ETNA, Ohio -- Gov. John Kasich was at Amazon's 800,000-plus-square-foot fulfillment center just outside of Columbus a few days back for a celebration of sorts of the new facility.
If you're driving on Interstate 70 east of Ohio's capital city, just outside the suburbs, you'll notice it on the north side of the road. It's the big building that reaches all the way to the highway, not too far from the exit with the Dairy Queen. (My fellow highway snackers know what I'm talking about.)
Since opening in Etna last year, Amazon has hired some 3,000 full-time employees for the location, adding to a total work force in Ohio of more than 6,000.
The company has been in the governor's spotlight regularly since it picked Ohio for the facilities. And with good reason: Amazon is hiring Ohioans in the types of positions, the governor told reporters who tagged along with him on a tour of the automated warehouse area, that the state will increasingly see in the future.
"You notice here," Kasich said, gesturing to a fenced-off area as robots resembling towering yellow shelves zoomed by. "There's nobody driving. This is all autonomous."
In the past, people, some in forklifts, might have gone from shelf to shelf to collect things that people ordered online. Now, the robots are constantly on the move, stopping at stations where employees add customers' orders to tubs to be prepared for shipment.
"Since you don't have a person in there anymore, what's that's person in there going to do?" Kasich asked about the aforementioned forklift operator. "How are we going to train them for the fact that they're not going to drive these things around?.. As these jobs go away, what jobs are going to come up? And how do we get people ready for these jobs?"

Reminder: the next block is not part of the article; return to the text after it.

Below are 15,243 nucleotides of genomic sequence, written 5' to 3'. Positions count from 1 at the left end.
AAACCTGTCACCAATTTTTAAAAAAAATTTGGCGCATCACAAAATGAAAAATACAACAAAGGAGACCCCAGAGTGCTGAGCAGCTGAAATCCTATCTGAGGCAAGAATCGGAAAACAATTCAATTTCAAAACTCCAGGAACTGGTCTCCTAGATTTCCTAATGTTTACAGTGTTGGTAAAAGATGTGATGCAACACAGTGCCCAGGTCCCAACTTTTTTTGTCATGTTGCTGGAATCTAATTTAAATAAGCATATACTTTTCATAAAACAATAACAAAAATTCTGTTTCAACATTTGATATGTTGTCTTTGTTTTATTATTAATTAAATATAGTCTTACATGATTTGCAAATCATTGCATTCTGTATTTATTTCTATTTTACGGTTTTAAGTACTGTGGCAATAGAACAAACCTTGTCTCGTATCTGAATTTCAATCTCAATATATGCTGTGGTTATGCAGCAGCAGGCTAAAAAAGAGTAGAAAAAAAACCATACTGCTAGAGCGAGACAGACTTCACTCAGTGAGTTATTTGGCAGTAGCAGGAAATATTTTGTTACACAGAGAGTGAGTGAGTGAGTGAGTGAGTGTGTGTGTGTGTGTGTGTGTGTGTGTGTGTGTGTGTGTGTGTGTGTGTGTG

The stop provided a little more context for what's on the governor's mind lately, with an increasing focus on drones, cloud computing, autonomous vehicles, robotics and other emerging technologies that are going to reshape Ohio's work force in years to come.
"We need to be thinking about this early," Kasich said.
If you haven't heard him say this sort of thing, you will. This is a continuing theme for Kasich, as he pushes the legislature to sign off on his executive budget proposal, which includes provisions that would increase interaction between schools and private industry.
That includes adding two business people (in nonvoting roles) to local school boards and requiring teachers to complete "externships" at businesses as part of their licensing requirements.
Primary and secondary schools and colleges and universities, the governor will tell you, need to be more in tune with the needs of employers. Job-training programs need to be increasingly focused on preparing existing workers to handle new careers.
"The No. 1 occupation in America is driving," Kasich said during his Amazon stop. "Within 10 years and probably less, people aren't going to be driving. We will have autonomous vehicles. There will be no steering wheel, there will be no pedals. Everything will be computerized."
He added, "If we're not ready to train our young people and the people who need to be retrained and the people who don't have the degrees at all today, who don't even have a high school diploma, if we're not prepared to give them the skills that they need to have these jobs, you think we're disrupted and divided in America today? You haven't seen anything, because there will be massive numbers of people who will be out of work."
Marc Kovac covers the Ohio Statehouse for Gatehouse Media. Contact him at firstname.lastname@example.org or on Twitter at OhioCapitalBlog.